• Eutyches said Christ’s two natures were
fused into one following the incarnation.
• Emperor Marsian called the council of
Chalcedon.
• Leo, bishop of Rome, presented a paper
condemning Eutyches’ teaching.
– The council said “Peter has spoken through
Leo” and drew up its decision based on his
arguments.
The Decree of the Council of
Chalcedon, 451
• “At once complete in Godhead and complete
in manhood, truly God and truly man,
consisting also of a reasonable soul and
body; as of one substance with the Father as
regards his Godhead, and at the same time
of one substance with us as regards his
manhood…begotten…of Mary the Virgin, the
God-bearer; one and the same Christ, Son,
Lord, Only-begotten, recognized in two
natures, without confusion, without change,
without division, without separation….”
Results of Chalcedon, 451
• Theodoret, bishop of Cyrrhus, Syria, was
required to say, “Anathema to all who do not
confess that the Virgin Mary is the mother of
God.”
• The council decreed that the bishop of
Constantinople was due all the rights and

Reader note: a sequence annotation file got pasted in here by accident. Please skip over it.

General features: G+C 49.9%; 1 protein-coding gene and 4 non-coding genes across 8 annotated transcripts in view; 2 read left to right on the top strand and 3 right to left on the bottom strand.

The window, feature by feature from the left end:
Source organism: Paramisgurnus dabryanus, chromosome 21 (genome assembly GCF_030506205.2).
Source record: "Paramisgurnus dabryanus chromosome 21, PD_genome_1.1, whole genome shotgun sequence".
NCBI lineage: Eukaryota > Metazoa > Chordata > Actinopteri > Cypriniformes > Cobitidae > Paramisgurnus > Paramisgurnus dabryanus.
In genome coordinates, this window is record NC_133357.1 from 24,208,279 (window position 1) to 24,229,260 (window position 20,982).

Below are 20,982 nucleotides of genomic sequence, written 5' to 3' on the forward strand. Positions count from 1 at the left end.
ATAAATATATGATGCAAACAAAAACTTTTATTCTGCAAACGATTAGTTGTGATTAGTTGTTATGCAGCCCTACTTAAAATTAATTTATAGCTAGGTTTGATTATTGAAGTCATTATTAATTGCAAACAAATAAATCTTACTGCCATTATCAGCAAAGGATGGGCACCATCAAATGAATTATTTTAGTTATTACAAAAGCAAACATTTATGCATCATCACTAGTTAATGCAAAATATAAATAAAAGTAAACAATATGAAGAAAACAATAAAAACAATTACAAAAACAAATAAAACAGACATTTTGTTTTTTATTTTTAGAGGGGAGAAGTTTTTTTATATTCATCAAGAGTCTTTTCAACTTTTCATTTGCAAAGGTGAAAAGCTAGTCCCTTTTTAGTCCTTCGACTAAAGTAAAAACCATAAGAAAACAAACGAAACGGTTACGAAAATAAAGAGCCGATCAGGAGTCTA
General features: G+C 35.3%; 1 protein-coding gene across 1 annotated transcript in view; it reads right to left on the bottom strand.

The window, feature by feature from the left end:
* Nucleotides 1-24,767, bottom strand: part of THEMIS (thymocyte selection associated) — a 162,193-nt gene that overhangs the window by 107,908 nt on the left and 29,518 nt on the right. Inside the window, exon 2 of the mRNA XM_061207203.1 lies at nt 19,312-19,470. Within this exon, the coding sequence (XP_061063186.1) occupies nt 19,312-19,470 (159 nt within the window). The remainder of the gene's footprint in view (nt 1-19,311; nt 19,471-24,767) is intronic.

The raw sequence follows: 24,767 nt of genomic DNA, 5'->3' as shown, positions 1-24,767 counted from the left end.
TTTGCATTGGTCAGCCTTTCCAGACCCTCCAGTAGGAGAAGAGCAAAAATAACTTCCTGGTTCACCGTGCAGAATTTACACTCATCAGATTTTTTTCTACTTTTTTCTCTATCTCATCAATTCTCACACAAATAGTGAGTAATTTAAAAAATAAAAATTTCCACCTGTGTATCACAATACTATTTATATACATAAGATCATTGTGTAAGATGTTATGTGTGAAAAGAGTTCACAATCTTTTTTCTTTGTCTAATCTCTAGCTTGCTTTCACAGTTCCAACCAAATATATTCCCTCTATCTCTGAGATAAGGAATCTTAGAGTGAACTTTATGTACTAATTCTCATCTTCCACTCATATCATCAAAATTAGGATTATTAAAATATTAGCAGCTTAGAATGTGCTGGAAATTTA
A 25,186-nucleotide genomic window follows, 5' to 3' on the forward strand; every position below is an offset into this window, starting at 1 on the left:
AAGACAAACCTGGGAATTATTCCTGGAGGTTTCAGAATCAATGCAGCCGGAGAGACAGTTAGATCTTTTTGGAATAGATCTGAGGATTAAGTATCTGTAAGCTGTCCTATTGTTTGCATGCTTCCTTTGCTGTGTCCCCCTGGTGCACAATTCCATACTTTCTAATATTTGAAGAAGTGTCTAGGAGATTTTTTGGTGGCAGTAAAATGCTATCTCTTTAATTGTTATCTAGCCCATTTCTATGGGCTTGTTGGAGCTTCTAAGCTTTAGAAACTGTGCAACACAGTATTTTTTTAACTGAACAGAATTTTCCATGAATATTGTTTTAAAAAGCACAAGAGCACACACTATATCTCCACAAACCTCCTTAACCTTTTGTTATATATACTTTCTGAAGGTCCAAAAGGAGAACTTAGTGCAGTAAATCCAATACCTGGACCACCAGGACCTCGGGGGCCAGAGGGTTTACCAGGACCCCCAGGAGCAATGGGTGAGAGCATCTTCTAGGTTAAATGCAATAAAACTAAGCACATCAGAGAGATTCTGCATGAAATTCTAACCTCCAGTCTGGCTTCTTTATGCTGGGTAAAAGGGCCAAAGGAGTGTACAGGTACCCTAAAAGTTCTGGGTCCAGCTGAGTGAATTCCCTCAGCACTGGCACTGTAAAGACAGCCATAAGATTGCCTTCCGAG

powers bestowed upon the bishop of Rome.
– As Rome ruled the West, Constantinople ruled
the East.
– Leo was unsuccessful in his strong opposition.
Constantinople 553
• Note: It is impossible to change ideas
through legislation.
• Eutychus’ doctrine was called Monophysitism
(mono—one, physis—nature)
• Emperor Justinian called a council to
Constantinople because the theory so
disturbed the churches in the East.
• The bishops strongly condemned the theory.
– However, the bishop of Rome, the emperor and
other influential leaders changed opinions
several times.
Events Leading to the Council of
Constantinople, 680
• A companion theory, called Monotheletism
(mono—one; thelma—will), said Christ only
had a divine will.
– Although Christ had two natures, He had only one
personality and one will, according to this theory.
– If Christ only had a divine will, His human nature
would be repudiated and His overcoming human
weaknesses would be ascribed to a lack of real
temptation.
• The emperor took the position of the
Monothelites and sent the leading opponents
into exile.
Constantinople, 680
• In 678, Constantine Poganatus, the new
emperor, entered into negotiations with
Domnus, bishop of Rome.
– They agreed a settlement should be reached by
a general council.
• The Emperor called a council to meet in
Constantinople in 680 and presided as
chairman.
– The idea that Christ had two wills was sustained
by the council.
– Those who said Christ had only one will were
condemned.
The Iconoclastic Controversy
• The Nicaean council of 787 was primarily
called to resolve the iconoclastic controversy.
– Icon—representation of a true historical person
– Constantia, Constantine’s sister, wrote Eusebius
asking him to send her an “image of Christ.”
– Eusebius said images were forbidden by the
Law, unknown in the churches and to have such
would be to follow pagan idolatry.
– Eusebius also said Christians have the living